Saturday, July 15, 2006

They're Not Only Ignoring Bigger Problems

The editors at the Times Picayune aren't exactly being straight forward either:
With the criminal justice system in New Orleans operating at half-speed post-Katrina and 6,000 backlogged cases to wade through, it is worse than wasteful to have judges jetting off to Jamaica at the public's expense.

That certainly gives the impression that the judges' absence from the city is contributing to the backlog, but from an Picayune story, one could only wonder how much the junkets contributed to the problem. There are only six functioning courtrooms in the criminal court building,i.e. there seems to be more judges than workspace for those judges.

This isn't to defend the judges; I would have ignored the editorial if it hadn't begun with a deceptive premise. The Picayune's editors seem to have realized that the amount of money involved was small potatoes; the total cost of CLE (at least to the city) seems to be less than any one of the outside consulting fees that the city has contracted, consulting fees that seem to be contracted for an estimated amount that can later be increased. To my knowledge, the paper has yet to question that aspect of the consulting fees, or some other obvious questions. How many of the outside consultants are brought in to make political pay offs (kudos to Stephanie Grace for alluding to it)? Are they merely brought in to provide political cover for the decisions to make painful, but necessary, cuts? I suspect a combination of the two.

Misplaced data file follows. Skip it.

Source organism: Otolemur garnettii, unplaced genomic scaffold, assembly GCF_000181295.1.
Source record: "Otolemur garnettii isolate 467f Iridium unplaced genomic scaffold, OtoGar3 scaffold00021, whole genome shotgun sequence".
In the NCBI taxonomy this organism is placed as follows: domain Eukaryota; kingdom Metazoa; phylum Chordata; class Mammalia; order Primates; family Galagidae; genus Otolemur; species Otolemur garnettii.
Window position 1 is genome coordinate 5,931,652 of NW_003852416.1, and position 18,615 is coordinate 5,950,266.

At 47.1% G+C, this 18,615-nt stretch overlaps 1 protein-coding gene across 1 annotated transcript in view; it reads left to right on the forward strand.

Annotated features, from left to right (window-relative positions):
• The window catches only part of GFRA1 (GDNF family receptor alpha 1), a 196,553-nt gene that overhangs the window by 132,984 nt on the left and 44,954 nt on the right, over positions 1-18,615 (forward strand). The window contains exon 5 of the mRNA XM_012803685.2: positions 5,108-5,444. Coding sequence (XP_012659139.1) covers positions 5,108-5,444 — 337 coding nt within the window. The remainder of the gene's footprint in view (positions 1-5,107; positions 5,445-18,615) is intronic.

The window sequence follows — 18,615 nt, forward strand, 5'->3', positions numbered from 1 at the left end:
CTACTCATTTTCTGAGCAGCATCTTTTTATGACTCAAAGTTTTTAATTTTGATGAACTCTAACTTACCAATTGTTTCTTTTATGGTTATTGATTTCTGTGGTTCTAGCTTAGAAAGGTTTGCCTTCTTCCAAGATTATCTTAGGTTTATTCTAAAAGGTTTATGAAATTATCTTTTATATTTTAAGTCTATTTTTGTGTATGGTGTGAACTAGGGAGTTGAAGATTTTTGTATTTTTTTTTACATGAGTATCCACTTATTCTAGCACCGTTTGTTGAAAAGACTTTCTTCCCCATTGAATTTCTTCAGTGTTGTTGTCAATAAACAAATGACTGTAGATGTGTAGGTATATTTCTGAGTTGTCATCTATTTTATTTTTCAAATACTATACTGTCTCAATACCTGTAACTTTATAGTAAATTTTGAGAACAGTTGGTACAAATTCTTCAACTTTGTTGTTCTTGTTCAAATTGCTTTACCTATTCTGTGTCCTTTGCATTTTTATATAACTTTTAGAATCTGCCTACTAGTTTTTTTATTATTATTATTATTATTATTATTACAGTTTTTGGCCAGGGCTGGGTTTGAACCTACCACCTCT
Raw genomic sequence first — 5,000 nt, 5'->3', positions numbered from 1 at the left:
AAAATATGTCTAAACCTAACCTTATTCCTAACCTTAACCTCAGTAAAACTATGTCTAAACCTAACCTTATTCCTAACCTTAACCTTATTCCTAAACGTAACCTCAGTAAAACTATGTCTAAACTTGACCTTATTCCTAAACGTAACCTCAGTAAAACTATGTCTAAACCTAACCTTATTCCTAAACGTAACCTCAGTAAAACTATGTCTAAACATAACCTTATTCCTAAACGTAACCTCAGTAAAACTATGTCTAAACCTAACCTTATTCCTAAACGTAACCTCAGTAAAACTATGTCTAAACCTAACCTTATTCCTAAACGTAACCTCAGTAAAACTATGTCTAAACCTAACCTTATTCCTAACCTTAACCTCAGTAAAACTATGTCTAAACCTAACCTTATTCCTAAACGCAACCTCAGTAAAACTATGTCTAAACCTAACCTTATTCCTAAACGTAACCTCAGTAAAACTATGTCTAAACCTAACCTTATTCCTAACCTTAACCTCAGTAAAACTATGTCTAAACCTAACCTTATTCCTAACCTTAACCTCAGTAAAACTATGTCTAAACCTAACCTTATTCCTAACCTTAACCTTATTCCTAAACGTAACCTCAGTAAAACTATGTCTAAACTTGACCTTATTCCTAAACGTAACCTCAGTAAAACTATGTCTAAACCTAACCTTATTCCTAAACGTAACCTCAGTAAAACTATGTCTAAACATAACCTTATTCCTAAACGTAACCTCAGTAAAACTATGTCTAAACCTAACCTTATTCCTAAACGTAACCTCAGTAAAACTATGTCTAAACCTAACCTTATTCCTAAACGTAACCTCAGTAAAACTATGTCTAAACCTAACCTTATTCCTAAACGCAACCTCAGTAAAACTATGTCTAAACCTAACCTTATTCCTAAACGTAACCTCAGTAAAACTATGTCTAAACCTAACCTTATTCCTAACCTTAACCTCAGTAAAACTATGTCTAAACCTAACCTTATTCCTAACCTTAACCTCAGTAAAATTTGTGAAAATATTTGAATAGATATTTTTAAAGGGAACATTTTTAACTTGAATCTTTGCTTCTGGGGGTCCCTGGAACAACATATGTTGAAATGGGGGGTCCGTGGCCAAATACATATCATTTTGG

Since the costs of the CLE didn't justify that degree of attention--two editorials, two page one stories, etc.-- did the Picayune start looking for important stories? No, it merely switched the emphasis to inappropriateness of elected officials leaving town under the circumstances. Personally, it's hard for me to imagine the good writers the Picayune keeping a straight face as they type out they're newly-found outrage over New Orleans' officials going to Jamaica. At any rate, you certainly just have to wonder when anyone outside of the living section will wonder at the travels of local officials.

I understand that it's long, drawn-out series that win journalism awards, but I have to wonder if a reluctance to criticize the mayor plays a factor. Who could accuse the T/P of shying away from investigative reporting now, just look at the hard-hitting series on the judges. Of course, there was that reporting on a congressman (who's already in the Justice Department's crosshairs) and a city council member (who lost her bid for re-election). But I suspect that, like the mayor they so clearly identify with, the editors at T/P are just too stubborn and egotistical to give up on something that they've decided is important.

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